Page:Popular Science Monthly Volume 91.djvu/876

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Learning the Violin Without an Instrument

Knobbed sticks are used to teach the fingering

���A class of violin teachers at New York University learning the Mitchell method of violin in- stuuction. The fingerboard chart on the blackboard shows the exact position of the sounds on a regular violin fingerboard

����In circle: The finger- board on the substi- tute violin. The little knobs teach

��The substi- tute violin and bow used in the Mit- chell method of violin in- struction , and on which the students learn to play without go- ing to the ex- pense of pur- chasing an in T strument for practise work

��FROM the day when Nero fiddled to a burning Rome up to the present time the only way any one learned to play the violin was by getting one and employing the services of an in- structor. Now all that is changed. Dr. Albert G. Mitchell, of New York Univer- sity, has devised a method whereby an entire class learns to play the violin at once. And the strangest part of the Mitchell method is that in the beginning, the class does not use a violin at all. The pupils are taught the correct position for the bow and the fingering on the violin by means of an imitation violin and an imitation bow. The substitute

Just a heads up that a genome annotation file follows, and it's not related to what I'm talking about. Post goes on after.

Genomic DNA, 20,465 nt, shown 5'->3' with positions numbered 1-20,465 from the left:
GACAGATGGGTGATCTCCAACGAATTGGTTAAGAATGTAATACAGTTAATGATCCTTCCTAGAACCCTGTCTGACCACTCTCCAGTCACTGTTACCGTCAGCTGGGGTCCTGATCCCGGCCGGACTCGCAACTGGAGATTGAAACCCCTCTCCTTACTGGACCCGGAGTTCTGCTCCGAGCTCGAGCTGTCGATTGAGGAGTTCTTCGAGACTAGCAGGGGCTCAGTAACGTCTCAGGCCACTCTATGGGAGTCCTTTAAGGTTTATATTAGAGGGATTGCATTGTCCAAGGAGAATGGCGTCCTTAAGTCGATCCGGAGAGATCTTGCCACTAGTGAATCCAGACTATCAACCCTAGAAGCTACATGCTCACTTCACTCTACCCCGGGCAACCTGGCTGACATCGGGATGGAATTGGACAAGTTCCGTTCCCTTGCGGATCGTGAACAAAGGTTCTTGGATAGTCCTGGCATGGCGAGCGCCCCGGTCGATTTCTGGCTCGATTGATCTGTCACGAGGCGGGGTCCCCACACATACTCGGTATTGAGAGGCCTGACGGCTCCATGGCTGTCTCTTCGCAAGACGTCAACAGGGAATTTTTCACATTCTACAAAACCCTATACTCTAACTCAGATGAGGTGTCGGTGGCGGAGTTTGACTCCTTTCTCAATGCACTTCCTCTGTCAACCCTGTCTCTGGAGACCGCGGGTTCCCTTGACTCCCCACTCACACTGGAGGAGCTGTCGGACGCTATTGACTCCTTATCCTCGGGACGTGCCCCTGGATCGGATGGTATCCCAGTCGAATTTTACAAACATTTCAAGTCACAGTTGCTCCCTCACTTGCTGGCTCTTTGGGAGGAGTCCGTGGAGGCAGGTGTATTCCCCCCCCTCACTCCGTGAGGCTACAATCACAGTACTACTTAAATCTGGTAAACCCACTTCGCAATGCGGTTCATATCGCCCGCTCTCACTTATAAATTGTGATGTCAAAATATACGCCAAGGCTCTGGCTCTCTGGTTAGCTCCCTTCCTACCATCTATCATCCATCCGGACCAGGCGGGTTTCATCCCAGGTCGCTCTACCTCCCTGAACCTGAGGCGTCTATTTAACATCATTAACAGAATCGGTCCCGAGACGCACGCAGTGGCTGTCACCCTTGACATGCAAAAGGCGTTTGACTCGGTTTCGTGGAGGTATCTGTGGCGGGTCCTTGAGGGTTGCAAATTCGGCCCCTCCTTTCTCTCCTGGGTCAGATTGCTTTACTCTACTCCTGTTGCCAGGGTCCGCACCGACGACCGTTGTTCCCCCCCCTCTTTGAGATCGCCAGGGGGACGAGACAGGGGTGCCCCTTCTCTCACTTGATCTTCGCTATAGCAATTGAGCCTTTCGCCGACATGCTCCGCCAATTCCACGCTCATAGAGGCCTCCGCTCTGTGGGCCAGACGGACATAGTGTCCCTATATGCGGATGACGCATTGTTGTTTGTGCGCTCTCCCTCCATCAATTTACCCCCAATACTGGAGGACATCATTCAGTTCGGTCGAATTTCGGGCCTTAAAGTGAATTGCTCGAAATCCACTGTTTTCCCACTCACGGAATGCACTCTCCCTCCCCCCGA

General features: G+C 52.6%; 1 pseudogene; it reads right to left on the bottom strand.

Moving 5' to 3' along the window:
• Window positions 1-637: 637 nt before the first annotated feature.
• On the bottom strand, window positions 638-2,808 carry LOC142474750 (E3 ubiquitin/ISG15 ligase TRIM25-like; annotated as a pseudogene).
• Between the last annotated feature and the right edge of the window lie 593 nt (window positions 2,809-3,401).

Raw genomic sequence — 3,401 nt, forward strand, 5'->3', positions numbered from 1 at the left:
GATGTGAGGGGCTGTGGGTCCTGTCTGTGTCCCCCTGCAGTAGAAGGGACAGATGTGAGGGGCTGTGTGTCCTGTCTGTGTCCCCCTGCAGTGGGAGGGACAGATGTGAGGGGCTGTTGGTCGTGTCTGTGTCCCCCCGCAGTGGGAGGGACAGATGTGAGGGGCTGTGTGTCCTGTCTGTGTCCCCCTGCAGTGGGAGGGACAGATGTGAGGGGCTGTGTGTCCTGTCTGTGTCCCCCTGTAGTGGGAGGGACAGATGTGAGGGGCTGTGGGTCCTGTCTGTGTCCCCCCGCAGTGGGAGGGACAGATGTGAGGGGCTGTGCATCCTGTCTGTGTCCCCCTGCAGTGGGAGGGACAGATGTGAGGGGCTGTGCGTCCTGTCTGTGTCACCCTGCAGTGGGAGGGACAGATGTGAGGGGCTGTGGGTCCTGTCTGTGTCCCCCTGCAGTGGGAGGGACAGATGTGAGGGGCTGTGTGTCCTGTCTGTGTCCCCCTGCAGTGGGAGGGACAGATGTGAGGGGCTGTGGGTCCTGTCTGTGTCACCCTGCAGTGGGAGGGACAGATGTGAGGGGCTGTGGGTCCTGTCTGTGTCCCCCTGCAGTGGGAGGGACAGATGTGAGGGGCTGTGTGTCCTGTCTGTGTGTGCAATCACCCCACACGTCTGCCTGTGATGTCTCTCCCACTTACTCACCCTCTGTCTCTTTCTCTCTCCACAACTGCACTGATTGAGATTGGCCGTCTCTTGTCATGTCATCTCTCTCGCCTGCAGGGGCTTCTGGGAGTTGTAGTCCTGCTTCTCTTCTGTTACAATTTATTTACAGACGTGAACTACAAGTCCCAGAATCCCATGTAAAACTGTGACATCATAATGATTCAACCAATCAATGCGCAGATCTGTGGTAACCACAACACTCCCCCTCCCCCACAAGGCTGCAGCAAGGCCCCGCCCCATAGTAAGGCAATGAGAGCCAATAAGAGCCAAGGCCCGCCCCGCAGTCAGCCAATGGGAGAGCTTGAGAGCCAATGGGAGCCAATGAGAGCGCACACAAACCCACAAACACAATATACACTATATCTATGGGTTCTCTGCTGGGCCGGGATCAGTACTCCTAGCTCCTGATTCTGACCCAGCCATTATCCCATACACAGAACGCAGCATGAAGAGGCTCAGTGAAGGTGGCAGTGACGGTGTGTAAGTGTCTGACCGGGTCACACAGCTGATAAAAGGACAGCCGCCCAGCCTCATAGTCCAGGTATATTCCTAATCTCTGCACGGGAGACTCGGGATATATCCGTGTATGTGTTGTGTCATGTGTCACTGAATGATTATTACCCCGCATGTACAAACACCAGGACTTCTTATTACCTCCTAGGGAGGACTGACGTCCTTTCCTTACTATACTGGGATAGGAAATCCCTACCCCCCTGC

��the pupil just where to place his fingers in order to produce the different notes

���Learning how to use the violin bow. The two short pieces of wood nailed on the substitute violin act as guides for the bow. It is impossible to use the bow in the wrong manner when this method is employed

��Showing how t he bow should be held. The fingers are rounded and unstiffened. The axis of the wrist joint (an im- aginary line running across the wrist) should be parallel with the bow

��for the violin is a straight piece of wood with little knobs at the top to indicate the places where the fingers should rest in order to produce the various notes. The pupil learns to use the bow in the proper place because there are two small pieces cf wood fast- ened to the imitation violin between which the bow must pass. If it is not handled correctly it will break.

A large fingerboard chart is drawn on a blackboard so all the pupils can see it. Dr. Mitchell's class at the university is conducted for teach- ers of the violin. They learn the meth- od and are then able to instruct large classes of children.

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